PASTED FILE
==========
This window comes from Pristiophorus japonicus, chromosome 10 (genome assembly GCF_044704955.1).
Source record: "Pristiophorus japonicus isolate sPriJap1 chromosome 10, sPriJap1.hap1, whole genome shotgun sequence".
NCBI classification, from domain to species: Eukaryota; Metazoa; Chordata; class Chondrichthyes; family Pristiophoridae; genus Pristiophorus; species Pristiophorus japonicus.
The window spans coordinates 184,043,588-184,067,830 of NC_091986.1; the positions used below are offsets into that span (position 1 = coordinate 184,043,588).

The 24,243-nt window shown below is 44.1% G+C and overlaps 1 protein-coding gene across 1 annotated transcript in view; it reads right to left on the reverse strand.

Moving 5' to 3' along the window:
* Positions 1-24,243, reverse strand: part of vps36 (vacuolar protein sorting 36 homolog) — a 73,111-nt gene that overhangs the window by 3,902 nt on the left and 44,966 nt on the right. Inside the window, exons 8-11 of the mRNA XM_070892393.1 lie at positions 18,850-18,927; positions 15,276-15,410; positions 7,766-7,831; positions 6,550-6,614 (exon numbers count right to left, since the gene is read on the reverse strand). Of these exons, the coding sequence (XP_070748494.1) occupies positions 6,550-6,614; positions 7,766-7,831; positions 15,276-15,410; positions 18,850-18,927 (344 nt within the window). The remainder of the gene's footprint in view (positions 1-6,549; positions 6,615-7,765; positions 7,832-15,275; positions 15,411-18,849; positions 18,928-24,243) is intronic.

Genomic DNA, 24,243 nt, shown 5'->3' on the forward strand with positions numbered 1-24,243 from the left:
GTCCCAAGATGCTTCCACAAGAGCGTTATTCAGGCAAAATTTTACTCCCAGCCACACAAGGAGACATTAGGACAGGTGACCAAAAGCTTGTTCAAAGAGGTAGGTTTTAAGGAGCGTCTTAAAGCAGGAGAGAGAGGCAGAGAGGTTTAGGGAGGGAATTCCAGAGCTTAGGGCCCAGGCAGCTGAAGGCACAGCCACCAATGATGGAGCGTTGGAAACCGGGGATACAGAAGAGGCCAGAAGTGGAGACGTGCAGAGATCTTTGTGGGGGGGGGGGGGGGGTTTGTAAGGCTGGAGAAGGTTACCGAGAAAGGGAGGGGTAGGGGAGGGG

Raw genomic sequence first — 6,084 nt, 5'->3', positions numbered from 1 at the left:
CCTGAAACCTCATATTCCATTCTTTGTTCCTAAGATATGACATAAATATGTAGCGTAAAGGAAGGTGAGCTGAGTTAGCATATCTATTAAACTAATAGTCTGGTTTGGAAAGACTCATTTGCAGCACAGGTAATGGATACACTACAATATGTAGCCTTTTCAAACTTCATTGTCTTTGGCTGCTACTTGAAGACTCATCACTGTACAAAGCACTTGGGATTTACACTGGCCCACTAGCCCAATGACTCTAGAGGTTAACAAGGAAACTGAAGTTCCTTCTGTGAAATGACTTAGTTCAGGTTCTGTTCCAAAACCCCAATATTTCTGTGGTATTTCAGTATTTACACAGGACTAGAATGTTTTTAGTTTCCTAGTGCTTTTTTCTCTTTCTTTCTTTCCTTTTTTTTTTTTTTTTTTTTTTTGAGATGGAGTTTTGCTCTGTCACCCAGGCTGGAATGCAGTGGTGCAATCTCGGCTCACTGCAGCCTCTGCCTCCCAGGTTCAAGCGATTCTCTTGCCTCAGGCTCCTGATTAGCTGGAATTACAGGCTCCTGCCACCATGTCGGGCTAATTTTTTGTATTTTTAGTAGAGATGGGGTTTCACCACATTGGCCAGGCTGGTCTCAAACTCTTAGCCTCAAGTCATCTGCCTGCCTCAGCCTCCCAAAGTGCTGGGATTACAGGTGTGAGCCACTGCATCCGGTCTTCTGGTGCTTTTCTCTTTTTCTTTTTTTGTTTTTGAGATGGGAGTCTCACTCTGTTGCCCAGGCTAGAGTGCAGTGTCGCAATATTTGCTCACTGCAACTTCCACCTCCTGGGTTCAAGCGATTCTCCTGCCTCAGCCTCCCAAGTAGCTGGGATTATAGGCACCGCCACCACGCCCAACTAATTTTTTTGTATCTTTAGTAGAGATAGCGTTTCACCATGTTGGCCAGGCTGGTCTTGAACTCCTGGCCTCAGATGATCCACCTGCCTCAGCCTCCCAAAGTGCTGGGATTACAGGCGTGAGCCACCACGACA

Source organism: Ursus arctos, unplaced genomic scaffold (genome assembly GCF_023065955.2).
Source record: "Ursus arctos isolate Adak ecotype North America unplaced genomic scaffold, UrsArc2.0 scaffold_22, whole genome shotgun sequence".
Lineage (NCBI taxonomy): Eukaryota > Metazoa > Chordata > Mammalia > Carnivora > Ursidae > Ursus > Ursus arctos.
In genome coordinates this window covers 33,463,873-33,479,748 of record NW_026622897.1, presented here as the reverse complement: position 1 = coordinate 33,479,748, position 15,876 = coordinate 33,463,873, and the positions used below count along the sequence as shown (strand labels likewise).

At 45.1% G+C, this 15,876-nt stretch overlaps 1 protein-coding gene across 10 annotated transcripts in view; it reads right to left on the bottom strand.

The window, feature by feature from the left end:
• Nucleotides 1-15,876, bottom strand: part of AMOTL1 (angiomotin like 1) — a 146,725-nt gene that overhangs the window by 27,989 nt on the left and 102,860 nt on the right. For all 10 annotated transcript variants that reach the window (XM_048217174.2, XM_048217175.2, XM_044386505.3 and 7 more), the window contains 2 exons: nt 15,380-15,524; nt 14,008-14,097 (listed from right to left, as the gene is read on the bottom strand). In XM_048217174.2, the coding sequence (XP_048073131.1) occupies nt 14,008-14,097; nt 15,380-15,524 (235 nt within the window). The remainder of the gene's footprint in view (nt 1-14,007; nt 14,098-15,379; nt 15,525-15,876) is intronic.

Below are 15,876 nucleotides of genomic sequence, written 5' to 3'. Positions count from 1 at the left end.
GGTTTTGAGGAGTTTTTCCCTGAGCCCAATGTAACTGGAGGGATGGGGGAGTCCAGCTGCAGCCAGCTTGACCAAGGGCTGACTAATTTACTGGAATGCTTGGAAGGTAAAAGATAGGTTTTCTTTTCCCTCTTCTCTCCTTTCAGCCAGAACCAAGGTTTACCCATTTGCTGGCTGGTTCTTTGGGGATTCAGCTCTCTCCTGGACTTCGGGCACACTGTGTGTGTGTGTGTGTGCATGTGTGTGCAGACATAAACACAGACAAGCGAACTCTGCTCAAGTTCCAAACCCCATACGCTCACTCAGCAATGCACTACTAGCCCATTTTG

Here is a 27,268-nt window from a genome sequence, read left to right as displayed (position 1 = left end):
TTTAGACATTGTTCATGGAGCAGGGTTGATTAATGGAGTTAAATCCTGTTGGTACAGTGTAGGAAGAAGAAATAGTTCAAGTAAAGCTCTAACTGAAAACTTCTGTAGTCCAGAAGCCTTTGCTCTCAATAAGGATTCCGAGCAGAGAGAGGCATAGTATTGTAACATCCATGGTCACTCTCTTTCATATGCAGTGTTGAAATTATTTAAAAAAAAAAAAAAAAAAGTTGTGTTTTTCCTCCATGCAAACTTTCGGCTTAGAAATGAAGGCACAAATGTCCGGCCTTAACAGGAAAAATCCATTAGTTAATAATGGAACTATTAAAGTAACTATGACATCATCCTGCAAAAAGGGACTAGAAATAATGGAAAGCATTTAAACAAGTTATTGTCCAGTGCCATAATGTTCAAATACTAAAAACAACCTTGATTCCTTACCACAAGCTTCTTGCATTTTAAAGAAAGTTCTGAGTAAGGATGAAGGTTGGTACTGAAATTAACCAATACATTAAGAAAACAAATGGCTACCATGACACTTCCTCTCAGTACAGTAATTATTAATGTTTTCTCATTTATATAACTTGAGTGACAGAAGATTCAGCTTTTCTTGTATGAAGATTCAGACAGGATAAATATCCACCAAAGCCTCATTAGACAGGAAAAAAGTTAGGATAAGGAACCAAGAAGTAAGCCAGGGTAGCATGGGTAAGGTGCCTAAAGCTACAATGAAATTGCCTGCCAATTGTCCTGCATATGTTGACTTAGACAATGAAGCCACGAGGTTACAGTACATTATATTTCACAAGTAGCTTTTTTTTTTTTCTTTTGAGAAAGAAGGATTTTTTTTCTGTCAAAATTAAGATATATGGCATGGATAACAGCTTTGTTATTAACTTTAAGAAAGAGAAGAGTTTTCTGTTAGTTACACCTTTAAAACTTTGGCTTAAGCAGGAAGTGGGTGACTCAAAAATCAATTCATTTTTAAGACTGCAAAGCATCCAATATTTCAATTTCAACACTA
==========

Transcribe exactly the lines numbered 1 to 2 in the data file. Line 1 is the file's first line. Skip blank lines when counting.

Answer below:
This window comes from Pristiophorus japonicus, chromosome 10 (genome assembly GCF_044704955.1).
Source record: "Pristiophorus japonicus isolate sPriJap1 chromosome 10, sPriJap1.hap1, whole genome shotgun sequence".